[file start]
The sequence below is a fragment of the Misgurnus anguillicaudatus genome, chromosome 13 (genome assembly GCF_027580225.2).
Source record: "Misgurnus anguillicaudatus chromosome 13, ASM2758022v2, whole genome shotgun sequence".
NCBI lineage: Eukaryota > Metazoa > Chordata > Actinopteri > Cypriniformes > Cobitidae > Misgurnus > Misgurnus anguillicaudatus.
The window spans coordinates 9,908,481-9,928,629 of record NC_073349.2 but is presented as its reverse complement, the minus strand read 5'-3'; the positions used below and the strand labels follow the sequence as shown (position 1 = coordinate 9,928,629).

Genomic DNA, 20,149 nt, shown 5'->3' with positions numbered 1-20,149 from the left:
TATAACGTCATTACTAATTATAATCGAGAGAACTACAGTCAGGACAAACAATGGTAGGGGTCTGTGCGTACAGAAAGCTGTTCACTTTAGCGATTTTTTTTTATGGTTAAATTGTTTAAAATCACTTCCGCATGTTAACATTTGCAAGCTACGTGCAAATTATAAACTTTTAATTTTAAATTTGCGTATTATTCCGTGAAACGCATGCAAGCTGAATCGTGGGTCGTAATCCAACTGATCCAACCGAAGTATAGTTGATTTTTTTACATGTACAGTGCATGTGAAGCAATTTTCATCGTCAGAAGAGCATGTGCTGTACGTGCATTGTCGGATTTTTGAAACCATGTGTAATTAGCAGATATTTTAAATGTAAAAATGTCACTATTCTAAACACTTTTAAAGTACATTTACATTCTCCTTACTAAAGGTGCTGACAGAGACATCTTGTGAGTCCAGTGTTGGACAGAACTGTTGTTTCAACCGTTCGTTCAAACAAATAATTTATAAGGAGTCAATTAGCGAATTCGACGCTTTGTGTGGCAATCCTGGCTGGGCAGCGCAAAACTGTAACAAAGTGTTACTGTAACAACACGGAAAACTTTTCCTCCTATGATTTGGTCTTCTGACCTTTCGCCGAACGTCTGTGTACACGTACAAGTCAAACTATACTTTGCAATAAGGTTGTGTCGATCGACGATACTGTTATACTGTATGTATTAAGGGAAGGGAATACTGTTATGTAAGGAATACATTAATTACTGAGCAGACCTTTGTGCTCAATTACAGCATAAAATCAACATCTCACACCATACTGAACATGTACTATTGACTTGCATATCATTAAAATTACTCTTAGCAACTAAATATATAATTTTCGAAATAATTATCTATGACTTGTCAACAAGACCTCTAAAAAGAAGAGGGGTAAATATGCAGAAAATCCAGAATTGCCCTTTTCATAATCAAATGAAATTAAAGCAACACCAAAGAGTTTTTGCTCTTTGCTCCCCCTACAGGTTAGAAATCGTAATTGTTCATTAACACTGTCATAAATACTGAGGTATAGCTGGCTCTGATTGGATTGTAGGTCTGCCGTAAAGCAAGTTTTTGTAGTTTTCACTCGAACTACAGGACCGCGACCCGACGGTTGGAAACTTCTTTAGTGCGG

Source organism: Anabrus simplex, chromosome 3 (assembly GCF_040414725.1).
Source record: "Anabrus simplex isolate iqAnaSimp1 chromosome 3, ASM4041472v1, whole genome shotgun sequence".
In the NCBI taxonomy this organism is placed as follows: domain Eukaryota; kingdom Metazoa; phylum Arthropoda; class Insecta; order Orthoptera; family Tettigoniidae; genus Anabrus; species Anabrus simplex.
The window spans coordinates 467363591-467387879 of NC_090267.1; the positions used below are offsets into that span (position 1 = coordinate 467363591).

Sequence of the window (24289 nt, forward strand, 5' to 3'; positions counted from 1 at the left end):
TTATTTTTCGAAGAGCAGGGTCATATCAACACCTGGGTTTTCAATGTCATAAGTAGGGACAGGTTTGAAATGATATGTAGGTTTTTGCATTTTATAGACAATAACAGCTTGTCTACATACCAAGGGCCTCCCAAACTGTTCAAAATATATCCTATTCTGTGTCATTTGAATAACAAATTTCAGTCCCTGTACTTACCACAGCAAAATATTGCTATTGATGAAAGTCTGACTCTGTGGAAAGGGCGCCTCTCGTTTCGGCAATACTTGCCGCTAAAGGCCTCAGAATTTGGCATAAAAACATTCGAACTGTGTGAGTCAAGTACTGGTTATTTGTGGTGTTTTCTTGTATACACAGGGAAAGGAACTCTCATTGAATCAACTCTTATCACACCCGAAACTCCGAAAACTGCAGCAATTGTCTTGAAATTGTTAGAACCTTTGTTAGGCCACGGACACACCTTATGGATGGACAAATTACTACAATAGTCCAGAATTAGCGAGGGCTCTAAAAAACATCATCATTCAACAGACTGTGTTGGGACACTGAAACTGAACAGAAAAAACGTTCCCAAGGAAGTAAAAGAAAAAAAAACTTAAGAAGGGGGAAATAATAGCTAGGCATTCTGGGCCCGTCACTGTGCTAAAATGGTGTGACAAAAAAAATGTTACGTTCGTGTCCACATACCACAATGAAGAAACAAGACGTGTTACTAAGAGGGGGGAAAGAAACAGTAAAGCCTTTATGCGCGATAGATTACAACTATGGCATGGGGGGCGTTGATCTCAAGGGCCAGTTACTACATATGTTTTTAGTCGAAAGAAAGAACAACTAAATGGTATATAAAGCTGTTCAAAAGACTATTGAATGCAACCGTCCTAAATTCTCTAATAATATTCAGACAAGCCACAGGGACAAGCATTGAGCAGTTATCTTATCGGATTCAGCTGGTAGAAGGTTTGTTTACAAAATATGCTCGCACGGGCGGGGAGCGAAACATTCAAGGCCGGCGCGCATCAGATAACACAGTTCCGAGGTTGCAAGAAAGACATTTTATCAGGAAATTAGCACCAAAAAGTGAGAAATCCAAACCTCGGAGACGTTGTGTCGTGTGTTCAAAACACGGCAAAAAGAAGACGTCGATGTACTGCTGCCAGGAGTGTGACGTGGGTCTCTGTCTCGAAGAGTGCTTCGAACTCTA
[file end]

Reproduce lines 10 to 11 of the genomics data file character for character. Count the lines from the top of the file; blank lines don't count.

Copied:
The window spans coordinates 467363591-467387879 of NC_090267.1; the positions used below are offsets into that span (position 1 = coordinate 467363591).

Sequence of the window (24289 nt, forward strand, 5' to 3'; positions counted from 1 at the left end):